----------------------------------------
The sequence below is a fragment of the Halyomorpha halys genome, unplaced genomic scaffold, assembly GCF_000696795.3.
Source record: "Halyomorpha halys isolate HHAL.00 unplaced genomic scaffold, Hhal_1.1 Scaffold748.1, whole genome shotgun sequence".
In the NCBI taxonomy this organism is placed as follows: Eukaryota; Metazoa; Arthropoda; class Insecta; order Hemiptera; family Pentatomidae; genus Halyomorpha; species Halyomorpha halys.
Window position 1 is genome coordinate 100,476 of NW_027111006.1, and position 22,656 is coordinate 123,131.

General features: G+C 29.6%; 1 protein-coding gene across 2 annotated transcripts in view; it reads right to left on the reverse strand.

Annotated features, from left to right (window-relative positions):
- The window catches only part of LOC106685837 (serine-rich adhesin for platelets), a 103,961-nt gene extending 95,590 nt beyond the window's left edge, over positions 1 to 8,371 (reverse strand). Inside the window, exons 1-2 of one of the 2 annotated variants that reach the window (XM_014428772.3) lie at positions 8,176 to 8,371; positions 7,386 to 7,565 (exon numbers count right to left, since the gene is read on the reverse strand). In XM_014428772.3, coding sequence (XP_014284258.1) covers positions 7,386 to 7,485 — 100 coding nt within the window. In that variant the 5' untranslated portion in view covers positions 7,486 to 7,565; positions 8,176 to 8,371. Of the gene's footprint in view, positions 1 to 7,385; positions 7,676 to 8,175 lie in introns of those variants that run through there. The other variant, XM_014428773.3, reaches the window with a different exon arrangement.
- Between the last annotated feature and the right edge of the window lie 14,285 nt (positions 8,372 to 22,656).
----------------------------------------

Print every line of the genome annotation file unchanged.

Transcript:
The sequence below is a fragment of the Halyomorpha halys genome, unplaced genomic scaffold, assembly GCF_000696795.3.
Source record: "Halyomorpha halys isolate HHAL.00 unplaced genomic scaffold, Hhal_1.1 Scaffold748.1, whole genome shotgun sequence".
In the NCBI taxonomy this organism is placed as follows: Eukaryota; Metazoa; Arthropoda; class Insecta; order Hemiptera; family Pentatomidae; genus Halyomorpha; species Halyomorpha halys.
Window position 1 is genome coordinate 100,476 of NW_027111006.1, and position 22,656 is coordinate 123,131.

General features: G+C 29.6%; 1 protein-coding gene across 2 annotated transcripts in view; it reads right to left on the reverse strand.

Annotated features, from left to right (window-relative positions):
- The window catches only part of LOC106685837 (serine-rich adhesin for platelets), a 103,961-nt gene extending 95,590 nt beyond the window's left edge, over positions 1 to 8,371 (reverse strand). Inside the window, exons 1-2 of one of the 2 annotated variants that reach the window (XM_014428772.3) lie at positions 8,176 to 8,371; positions 7,386 to 7,565 (exon numbers count right to left, since the gene is read on the reverse strand). In XM_014428772.3, coding sequence (XP_014284258.1) covers positions 7,386 to 7,485 — 100 coding nt within the window. In that variant the 5' untranslated portion in view covers positions 7,486 to 7,565; positions 8,176 to 8,371. Of the gene's footprint in view, positions 1 to 7,385; positions 7,676 to 8,175 lie in introns of those variants that run through there. The other variant, XM_014428773.3, reaches the window with a different exon arrangement.
- Between the last annotated feature and the right edge of the window lie 14,285 nt (positions 8,372 to 22,656).